I haven't seen Lovecraft Country yet - no spoilers! - but I don't even have the means to watch it, and being already subbed as fuck to a bouquet of digital horsehit I gotta start getting serious. I asked Gabriel what the breadth of the HBO Max offering was and then we had this conversation.
I think the part of my mind that had maintained an awareness of these tendrils, these lures, broke and began to leak around the time I heard about The Peacock. I'm not even going to make it a link, in contravention of every electronic folkway. I will, however, link you to the Wikipedia page for HBO Go, just so you can have an index of how Byzantine these whorls of centralization and decentralization have become. I think the right solution is probably simply to add it to my Hulu subscription a la carte but I need to recover from the paralysis of this psychic onslaught first.
My installation of Microsoft Flight Simulator "doesn't know whether to shit or go blind." Have you heard this term? This is something dads say. It's not even clear what it means exactly, except to say that things aren't going like you hoped. I don't know what the game even trying to do at this point. My first instinct in any case like this, having an IT background, is to do the installation version of turning it off and back on again, which is reinstall. But that's so many gigs. I'll put it like this: it's more gigs than you expect. But sometimes the game would load, and seem like it was working, except none of the panels were clickable and the buttons that were clickable weren't hooked up to anything.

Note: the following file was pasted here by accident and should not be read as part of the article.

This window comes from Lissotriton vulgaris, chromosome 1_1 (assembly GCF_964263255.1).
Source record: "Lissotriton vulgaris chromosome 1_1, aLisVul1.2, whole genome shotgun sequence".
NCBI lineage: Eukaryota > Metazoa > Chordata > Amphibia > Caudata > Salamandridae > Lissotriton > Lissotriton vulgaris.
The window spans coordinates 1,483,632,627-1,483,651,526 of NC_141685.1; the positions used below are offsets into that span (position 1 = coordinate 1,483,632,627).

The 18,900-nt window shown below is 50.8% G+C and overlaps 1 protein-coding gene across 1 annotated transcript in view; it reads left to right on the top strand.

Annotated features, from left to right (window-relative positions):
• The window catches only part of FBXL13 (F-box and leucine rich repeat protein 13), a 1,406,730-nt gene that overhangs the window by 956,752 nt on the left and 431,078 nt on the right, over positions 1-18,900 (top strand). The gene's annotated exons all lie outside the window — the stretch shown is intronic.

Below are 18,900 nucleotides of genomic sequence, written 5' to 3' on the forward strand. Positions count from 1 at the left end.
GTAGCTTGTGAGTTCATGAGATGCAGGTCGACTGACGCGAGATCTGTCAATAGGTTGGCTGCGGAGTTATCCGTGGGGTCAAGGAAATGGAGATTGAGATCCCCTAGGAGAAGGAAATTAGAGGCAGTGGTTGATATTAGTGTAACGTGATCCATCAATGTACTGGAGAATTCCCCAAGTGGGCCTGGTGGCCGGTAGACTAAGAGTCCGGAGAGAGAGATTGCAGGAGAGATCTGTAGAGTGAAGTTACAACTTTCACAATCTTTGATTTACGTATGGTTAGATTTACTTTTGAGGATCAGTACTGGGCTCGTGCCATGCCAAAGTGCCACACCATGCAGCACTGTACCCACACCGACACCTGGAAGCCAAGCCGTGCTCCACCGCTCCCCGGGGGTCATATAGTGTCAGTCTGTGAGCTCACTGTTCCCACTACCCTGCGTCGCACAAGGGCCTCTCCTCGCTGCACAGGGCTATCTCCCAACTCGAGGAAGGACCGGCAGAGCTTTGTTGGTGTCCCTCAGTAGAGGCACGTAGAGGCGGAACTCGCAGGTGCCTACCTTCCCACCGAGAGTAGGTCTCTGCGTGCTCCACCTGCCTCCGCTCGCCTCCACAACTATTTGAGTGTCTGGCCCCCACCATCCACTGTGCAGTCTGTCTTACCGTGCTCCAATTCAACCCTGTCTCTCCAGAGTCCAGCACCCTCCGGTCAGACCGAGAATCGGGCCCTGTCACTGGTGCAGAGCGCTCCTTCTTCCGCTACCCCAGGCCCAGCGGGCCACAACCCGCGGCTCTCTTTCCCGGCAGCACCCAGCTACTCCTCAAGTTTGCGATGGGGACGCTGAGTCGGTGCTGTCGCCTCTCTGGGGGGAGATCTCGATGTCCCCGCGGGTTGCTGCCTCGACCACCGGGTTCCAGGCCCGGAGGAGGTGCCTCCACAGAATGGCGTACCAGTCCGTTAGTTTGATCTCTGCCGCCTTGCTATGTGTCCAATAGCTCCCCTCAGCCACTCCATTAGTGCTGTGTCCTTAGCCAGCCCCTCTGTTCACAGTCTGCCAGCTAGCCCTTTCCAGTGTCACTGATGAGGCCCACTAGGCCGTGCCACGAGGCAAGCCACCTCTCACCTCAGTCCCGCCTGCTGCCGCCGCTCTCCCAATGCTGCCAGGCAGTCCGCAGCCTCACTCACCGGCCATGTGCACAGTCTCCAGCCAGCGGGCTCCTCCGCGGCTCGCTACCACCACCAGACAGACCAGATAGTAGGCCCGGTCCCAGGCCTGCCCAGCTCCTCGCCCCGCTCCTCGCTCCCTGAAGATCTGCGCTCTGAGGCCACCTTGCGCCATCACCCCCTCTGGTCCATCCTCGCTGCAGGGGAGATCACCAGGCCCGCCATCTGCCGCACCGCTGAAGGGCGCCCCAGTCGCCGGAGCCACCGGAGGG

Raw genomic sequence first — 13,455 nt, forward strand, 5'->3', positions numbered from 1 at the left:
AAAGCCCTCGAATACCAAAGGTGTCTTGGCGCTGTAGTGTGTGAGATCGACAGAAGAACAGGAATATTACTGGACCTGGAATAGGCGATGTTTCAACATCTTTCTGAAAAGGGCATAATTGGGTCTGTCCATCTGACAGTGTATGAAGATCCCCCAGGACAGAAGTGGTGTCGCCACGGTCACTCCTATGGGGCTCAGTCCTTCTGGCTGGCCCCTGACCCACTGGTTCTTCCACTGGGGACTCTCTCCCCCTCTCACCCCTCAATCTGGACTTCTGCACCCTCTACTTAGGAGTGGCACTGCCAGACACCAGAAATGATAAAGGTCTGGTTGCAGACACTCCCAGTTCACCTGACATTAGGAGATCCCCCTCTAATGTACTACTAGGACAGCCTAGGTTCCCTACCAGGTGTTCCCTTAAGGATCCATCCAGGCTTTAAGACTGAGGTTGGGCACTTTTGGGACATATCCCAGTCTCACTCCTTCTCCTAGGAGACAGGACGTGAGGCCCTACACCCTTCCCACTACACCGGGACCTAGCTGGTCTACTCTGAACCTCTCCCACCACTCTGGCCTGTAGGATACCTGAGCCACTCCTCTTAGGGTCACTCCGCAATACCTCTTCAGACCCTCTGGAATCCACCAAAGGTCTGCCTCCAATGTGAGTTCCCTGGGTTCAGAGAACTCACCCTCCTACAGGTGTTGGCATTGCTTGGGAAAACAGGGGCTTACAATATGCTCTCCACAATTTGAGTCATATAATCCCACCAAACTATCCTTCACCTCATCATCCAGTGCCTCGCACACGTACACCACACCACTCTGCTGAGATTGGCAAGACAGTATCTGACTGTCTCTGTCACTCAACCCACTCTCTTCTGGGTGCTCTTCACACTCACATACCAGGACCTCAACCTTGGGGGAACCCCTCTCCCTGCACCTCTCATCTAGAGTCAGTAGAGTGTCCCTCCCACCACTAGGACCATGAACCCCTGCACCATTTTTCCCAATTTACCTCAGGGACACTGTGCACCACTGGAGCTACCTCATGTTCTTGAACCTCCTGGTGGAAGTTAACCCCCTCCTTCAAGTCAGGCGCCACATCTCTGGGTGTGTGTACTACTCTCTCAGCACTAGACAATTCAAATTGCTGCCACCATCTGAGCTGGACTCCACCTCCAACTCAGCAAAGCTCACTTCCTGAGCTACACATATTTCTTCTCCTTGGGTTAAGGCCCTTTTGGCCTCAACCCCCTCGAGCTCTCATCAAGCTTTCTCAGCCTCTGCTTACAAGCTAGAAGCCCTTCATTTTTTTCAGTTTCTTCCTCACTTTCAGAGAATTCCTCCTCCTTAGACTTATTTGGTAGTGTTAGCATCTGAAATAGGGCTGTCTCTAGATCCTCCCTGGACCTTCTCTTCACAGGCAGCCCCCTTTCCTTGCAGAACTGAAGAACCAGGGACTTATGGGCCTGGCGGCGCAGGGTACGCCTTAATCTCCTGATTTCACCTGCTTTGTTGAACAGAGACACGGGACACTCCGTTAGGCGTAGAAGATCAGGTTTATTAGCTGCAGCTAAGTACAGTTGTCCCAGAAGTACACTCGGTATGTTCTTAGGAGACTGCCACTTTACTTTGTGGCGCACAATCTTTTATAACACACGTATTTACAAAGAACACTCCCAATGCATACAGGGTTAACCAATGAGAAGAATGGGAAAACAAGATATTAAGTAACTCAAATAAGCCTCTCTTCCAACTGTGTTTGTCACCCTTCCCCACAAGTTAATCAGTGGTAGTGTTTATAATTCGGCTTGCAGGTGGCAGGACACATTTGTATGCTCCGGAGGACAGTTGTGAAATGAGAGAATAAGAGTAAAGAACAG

So was it not actually installed…? Is that why large portions of the experience are opaque? It's not clear. It doesn't seem to <i>know</i> if it's installed or not, which seems like a bad sign. I "installed" this a couple weeks ago from the store, just to be ahead of it - I don't fly things that aren't spaceships generally, but I was really intrigued by the big data play and the weirdly good clouds and I thought, hey, let's fly by the Space Needle. Also, I consider having to troubleshoot videogames before you play them a honored cultural practice on the PC. But I have to be honest when I say that it's not even clear to me what's happening, I don't know if the failure is on my machine or in the Olympian architecture that undergirds it, and I think I might have reached the point where these distinctions don't even inspire curiosity. I can't even imagine how I'd feel if - as it is on Steam - simply downloading the game takes you past the amount of time played to return it. Had that been the scenario, had I purchased it in that manner instead of simply inheriting it from my subscription, you might see a Tycho of a decidedly more cruel and ancient vintage.